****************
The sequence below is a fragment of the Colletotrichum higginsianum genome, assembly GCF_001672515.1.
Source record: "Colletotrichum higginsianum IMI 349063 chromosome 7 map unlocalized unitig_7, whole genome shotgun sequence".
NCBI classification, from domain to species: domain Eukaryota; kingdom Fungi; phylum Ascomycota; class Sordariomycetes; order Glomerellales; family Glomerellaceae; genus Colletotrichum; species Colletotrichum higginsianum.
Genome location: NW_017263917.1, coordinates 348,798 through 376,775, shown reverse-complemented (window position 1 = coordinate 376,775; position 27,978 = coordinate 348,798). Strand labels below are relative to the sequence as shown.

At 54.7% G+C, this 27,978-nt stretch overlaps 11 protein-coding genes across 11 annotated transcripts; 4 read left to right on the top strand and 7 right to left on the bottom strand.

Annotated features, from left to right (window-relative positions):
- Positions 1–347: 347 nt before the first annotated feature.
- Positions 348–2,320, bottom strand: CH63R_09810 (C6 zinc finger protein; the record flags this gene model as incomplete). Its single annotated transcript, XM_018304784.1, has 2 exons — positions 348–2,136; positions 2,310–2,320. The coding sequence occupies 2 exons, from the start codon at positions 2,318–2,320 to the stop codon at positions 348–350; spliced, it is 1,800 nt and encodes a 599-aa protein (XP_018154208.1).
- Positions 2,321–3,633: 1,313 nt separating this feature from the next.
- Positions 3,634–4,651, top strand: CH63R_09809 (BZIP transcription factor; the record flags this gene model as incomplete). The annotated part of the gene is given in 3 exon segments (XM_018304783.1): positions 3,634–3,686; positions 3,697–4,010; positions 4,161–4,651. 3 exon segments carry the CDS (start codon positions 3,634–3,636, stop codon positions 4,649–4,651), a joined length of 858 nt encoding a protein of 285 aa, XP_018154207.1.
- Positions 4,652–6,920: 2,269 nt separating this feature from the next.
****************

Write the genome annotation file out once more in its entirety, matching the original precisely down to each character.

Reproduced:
The sequence below is a fragment of the Colletotrichum higginsianum genome, assembly GCF_001672515.1.
Source record: "Colletotrichum higginsianum IMI 349063 chromosome 7 map unlocalized unitig_7, whole genome shotgun sequence".
NCBI classification, from domain to species: domain Eukaryota; kingdom Fungi; phylum Ascomycota; class Sordariomycetes; order Glomerellales; family Glomerellaceae; genus Colletotrichum; species Colletotrichum higginsianum.
Genome location: NW_017263917.1, coordinates 348,798 through 376,775, shown reverse-complemented (window position 1 = coordinate 376,775; position 27,978 = coordinate 348,798). Strand labels below are relative to the sequence as shown.

At 54.7% G+C, this 27,978-nt stretch overlaps 11 protein-coding genes across 11 annotated transcripts; 4 read left to right on the top strand and 7 right to left on the bottom strand.

Annotated features, from left to right (window-relative positions):
- Positions 1–347: 347 nt before the first annotated feature.
- Positions 348–2,320, bottom strand: CH63R_09810 (C6 zinc finger protein; the record flags this gene model as incomplete). Its single annotated transcript, XM_018304784.1, has 2 exons — positions 348–2,136; positions 2,310–2,320. The coding sequence occupies 2 exons, from the start codon at positions 2,318–2,320 to the stop codon at positions 348–350; spliced, it is 1,800 nt and encodes a 599-aa protein (XP_018154208.1).
- Positions 2,321–3,633: 1,313 nt separating this feature from the next.
- Positions 3,634–4,651, top strand: CH63R_09809 (BZIP transcription factor; the record flags this gene model as incomplete). The annotated part of the gene is given in 3 exon segments (XM_018304783.1): positions 3,634–3,686; positions 3,697–4,010; positions 4,161–4,651. 3 exon segments carry the CDS (start codon positions 3,634–3,636, stop codon positions 4,649–4,651), a joined length of 858 nt encoding a protein of 285 aa, XP_018154207.1.
- Positions 4,652–6,920: 2,269 nt separating this feature from the next.